Type of Place: Books
Still cold out: check. Important moment in American history: check. Choice time to curl up with a good book that will help expand your historical and political knowledge, check, for sure; and the Alabaster Bookshop is here for you.- Pamela Grossman; Jan 25, 2009
The shop is exactly what you'd imagine that a used-book shop in NYC should be, complete with a resident cat and a "Grandma's attic" kind of vibe (if Grandma's an avid reader who leans toward politics and art, that is). Though the place is small, there's a sense of treasures to be found on the crowded shelves.
Some that I found: "Benjamin Franklin, An American Life," by Walter Isaacson ($12, hardcover); "The Autobiography of Malcolm X" ($4 for a softcover in great condition); and "Pacific War Diary 1942-1945: The Secret Diary of an American Sailor," by James J. Fahey--Fahey survived the war, typed up his journals years later, and saw them published in 1963 (I seem to have been too caught up in the story to record the price).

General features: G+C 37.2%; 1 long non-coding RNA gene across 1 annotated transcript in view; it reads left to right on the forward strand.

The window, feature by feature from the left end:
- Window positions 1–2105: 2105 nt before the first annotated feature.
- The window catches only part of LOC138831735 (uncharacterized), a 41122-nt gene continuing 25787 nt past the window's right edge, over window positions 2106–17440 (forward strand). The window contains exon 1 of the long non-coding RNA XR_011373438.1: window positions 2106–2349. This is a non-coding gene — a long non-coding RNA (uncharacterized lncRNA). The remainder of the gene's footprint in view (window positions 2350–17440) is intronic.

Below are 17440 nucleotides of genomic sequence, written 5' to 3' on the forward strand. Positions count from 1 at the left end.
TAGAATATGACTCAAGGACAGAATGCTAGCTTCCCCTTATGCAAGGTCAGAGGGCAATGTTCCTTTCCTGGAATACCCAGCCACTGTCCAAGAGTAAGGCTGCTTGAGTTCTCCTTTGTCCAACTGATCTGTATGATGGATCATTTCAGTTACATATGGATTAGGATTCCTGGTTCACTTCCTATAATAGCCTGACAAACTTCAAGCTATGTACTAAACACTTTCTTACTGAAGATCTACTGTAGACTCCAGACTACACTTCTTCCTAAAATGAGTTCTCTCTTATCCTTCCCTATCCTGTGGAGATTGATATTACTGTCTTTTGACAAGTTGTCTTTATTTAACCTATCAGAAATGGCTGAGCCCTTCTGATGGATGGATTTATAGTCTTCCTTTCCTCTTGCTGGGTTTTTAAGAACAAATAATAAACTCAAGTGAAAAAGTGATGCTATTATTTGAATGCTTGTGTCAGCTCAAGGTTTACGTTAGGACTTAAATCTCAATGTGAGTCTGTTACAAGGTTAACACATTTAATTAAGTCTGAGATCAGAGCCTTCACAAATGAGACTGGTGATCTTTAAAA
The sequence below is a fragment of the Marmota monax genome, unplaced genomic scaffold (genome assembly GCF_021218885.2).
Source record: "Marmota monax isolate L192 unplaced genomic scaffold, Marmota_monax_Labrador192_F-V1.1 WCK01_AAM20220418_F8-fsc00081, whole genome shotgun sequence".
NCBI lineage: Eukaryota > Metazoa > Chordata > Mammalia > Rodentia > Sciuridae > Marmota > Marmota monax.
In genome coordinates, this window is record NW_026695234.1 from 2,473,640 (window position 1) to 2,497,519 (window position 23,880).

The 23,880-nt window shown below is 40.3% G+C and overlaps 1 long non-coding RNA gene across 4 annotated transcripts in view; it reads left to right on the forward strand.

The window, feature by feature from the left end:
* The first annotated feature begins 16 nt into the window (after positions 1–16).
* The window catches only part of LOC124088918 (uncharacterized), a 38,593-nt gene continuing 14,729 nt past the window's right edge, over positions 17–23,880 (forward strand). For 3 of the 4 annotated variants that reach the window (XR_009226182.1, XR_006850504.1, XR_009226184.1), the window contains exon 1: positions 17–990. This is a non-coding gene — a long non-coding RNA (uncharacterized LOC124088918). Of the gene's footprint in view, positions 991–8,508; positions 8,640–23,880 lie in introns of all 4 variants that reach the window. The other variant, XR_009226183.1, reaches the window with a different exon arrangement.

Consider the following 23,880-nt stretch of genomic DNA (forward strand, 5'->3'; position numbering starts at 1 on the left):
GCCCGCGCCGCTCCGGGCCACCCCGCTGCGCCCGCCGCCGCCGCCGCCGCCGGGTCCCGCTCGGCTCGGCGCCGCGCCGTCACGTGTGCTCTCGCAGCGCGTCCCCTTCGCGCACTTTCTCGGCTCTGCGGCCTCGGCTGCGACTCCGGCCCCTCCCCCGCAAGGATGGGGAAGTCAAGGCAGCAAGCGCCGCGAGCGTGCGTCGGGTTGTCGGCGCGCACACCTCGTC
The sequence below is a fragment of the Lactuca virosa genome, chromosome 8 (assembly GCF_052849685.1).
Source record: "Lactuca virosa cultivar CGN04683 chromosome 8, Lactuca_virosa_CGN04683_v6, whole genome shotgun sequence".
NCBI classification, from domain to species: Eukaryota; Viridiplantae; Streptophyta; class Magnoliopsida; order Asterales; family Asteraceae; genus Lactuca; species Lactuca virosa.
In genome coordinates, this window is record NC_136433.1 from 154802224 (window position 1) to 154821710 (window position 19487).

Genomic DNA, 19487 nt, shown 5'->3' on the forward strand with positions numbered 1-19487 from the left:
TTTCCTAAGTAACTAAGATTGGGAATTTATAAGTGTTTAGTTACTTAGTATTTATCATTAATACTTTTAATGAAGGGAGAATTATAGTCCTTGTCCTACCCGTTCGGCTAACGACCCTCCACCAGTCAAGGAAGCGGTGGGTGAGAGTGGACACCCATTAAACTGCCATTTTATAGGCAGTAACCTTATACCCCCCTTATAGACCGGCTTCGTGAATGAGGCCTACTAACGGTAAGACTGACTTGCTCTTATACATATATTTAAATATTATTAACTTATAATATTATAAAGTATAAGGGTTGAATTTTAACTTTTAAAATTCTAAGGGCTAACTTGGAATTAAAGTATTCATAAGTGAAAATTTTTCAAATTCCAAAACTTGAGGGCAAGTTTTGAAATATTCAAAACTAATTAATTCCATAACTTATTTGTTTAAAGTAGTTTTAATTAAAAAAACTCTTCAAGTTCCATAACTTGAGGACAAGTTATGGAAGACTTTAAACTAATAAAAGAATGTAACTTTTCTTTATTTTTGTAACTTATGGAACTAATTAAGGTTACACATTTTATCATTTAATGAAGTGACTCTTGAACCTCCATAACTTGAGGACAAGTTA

If you need an entertainment break, there's Stephen Davis' "Bob Marley" Davis (softcover, $8.50); "Streisand, A Biography," by Anne Edwards ($7, softcover); and "I Put a Spell on You," the autobiography of Nina Simone ($9, softcover).
Fashionistas will love "Walking Dreams: Salvatore Ferragamo," a beautiful hardcover with biographical info about the Italian shoe guru and plenty of photos of his work (once again, I was apparently too wrapped up in the product to record the price, but I didn't see any price tags in the shop that did not strike me as reasonable).
Speaking of shoes: Carrie Bradshaw's godmamma, Candace Bushnell, has a few novels here ($5.50 for hardcovers). And if, like Carrie and millions of nonfictional others, you wonder how you're going to afford to live in this city and, say, also afford to eat, Steven Gaines' "Passion and Property in Manhattan" (hardcover, $9.50, in the shop's thought-provoking "New York" section) is a unsparing look at the money, status, and sometimes flat-out discrimination involved in NYC co-ops.
Longing for a classic? You'll never go wrong with George Eliot's "Middlemarch" (softcover, $6)--engrossing enough to be a quick read despite its length, and just right for winter nights.
On your way out (or in), take a chance on the outdoor book racks, where everything's $2.
If you've got your own stacks of books that you'd like to turn over, bring them in to sell--they may be just what someone else is looking for. Bundle up, happy hunting, and especially happy relaxing with a compelling read, preferably under a blanket. Who says winter doesn't have its charms?